‘Privacy is the priority’

Paul Rückert (GIZ) about digitalising Nepal's health sector.

Paul Rückert

Mr Rückert, you are assisting Nepal to switch to electronic patient records. But the hospital in Nuwakot, where you began, was completely destroyed in the 2015 earthquake. How did you start over?
To begin with, we worked with local construction firms to put up a temporary building so that the hospital could continue to provide patient care. Nepal’s Ministry of Health is digitising all the work processes here, and we provide support on behalf of the German Federal Ministry for Economic Cooper­ation and Development. The Korea International Cooperation Agency (KOICA) and the Global Fund to Fight AIDS, Tuberculosis and Malaria (GFATM) are covering a share of the costs. Patient registration and accounting have already switched to the new system. By mid-2018, Nuwakot will be the first fully computerised public hospital in Nepal. Nepal’s Ministry of Health is installing this management system in a further 100 public hospitals across the country with advice from our team.

'Electricity supply is a problem'

You previously managed digitalisation ­projects in Indonesia, Pakistan and Bangladesh. What’s different about Nepal?
Internet access is poor in many regions of Nepal. Some sites have no computers, so those have to be sorted out first. The electricity supply is also a problem. But our experience of working in these other countries is still very helpful. By mid-2018, 1,500 out of 4,000 health centres that are part of the national system will have joined the network. It’s all part of the Nepalese Government’s reform agenda to improve health care provision. Training is also being provided for IT specialists and hospital staff to ensure that the systems are used regularly in future.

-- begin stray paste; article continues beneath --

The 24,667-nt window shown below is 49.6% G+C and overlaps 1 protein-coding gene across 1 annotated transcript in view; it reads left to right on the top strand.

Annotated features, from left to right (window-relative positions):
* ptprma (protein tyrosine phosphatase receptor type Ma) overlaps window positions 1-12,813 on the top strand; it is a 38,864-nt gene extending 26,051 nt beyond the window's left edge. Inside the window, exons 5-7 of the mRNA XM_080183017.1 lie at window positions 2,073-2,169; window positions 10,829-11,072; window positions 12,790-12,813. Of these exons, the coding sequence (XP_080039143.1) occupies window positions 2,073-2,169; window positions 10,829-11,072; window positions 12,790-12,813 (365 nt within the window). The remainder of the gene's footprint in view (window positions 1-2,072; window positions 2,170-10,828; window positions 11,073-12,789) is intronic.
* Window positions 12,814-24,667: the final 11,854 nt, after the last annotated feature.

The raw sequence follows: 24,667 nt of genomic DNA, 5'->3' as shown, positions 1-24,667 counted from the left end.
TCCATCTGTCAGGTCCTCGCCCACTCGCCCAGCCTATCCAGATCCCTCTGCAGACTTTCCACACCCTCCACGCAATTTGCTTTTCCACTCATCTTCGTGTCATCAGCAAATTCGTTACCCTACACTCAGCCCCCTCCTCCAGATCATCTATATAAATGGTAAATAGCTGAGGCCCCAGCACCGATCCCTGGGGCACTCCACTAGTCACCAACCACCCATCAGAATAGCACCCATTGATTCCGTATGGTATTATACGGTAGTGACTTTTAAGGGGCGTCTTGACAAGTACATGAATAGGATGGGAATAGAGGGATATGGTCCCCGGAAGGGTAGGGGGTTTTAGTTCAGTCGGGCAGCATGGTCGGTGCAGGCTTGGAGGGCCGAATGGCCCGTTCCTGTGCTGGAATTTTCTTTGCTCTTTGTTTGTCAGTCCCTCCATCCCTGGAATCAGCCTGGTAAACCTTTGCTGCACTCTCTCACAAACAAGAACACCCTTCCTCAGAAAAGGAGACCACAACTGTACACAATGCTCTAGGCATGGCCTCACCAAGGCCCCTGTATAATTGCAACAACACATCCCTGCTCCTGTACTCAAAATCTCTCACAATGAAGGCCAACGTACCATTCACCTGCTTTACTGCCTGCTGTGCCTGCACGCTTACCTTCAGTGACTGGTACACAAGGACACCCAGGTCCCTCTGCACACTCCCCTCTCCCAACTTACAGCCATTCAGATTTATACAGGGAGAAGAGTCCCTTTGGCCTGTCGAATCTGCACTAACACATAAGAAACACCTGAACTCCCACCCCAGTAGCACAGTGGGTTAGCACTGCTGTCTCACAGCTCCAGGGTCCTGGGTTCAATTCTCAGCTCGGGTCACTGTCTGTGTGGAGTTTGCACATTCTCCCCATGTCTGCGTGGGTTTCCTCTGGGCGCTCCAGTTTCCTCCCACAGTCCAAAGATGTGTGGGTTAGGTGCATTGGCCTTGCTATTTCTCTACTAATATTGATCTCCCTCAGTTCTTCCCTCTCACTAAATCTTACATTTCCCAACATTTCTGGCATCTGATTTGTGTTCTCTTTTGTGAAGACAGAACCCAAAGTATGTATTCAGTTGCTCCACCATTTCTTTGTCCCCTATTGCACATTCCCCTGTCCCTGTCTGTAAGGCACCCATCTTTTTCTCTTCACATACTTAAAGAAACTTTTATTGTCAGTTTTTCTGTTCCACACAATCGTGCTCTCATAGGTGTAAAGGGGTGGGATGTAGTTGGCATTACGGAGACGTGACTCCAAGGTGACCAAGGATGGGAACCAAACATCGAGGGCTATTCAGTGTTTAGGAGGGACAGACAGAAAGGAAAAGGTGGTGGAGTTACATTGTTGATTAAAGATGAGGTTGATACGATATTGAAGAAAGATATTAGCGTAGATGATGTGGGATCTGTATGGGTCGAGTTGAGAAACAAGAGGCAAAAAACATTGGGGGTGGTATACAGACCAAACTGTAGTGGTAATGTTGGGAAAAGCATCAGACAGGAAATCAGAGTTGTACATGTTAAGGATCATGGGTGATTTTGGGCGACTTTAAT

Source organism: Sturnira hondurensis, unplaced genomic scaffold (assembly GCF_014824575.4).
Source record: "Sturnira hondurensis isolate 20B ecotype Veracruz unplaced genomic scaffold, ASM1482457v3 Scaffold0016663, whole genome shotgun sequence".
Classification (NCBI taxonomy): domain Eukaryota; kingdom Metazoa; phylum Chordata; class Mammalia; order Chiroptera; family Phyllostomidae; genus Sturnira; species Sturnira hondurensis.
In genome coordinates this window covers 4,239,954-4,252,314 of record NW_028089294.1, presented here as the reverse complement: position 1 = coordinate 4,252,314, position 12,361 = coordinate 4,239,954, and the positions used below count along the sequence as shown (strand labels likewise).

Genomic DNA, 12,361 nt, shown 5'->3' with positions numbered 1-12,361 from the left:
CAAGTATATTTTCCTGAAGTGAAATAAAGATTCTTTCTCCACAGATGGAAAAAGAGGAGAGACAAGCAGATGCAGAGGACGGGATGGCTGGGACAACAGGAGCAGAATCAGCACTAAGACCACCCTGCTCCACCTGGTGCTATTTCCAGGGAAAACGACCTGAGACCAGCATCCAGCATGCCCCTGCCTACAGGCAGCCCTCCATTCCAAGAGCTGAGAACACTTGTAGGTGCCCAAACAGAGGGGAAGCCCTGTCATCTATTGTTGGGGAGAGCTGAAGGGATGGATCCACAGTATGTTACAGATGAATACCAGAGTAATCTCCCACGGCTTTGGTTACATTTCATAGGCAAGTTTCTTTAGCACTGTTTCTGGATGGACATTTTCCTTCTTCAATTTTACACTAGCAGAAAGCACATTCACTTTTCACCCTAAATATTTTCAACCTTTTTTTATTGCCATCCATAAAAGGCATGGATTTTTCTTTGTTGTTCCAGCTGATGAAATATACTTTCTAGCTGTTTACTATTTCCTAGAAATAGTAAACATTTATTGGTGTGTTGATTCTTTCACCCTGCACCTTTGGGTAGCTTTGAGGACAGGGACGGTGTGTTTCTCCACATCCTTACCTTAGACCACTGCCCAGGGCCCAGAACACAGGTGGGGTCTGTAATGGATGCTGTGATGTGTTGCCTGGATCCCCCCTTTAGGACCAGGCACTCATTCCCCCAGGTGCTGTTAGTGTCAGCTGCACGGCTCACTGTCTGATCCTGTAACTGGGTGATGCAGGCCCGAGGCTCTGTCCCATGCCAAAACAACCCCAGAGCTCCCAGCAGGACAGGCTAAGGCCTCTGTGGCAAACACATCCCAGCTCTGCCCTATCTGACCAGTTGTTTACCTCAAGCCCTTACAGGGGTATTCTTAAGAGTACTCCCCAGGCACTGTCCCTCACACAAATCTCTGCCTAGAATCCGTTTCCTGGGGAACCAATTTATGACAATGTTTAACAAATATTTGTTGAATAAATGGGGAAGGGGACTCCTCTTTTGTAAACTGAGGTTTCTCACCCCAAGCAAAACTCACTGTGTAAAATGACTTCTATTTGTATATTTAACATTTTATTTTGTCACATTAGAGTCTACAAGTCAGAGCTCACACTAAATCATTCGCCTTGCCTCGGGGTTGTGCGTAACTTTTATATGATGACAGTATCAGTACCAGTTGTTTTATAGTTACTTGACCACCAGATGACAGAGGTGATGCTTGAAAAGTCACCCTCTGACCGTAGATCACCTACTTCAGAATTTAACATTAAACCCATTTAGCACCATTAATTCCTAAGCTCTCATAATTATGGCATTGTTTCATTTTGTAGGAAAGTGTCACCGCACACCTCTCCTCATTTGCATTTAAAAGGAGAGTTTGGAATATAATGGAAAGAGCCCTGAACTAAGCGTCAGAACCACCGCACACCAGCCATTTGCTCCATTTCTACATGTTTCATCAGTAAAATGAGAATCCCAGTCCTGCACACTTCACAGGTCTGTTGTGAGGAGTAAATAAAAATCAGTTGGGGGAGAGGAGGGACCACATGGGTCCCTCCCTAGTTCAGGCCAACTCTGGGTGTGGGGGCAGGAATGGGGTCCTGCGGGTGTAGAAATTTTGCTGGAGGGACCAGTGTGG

You also advised Nepal on the introduction of the national health insurance scheme in 2016.
We helped to set up the IT system. When we were looking for suitable software, we came across a system that the Swiss Agency for Development and Cooperation (SDC) is using in Tanzania and Cameroon. We took the software development a step further. It is the first open source software for health insurance management and we are making it available to other countries free of charge.

'We are advising on the issue of data protection'

How important is patient data protection in Nepal?
Nepal does not yet have any data protection legislation, so we are advising several ministries on this issue. With the IT systems that we introduce, users can only view personal data if they have a legitimate reason to do so. Our solutions are fully compliant with future legal standards, and data privacy is our priority.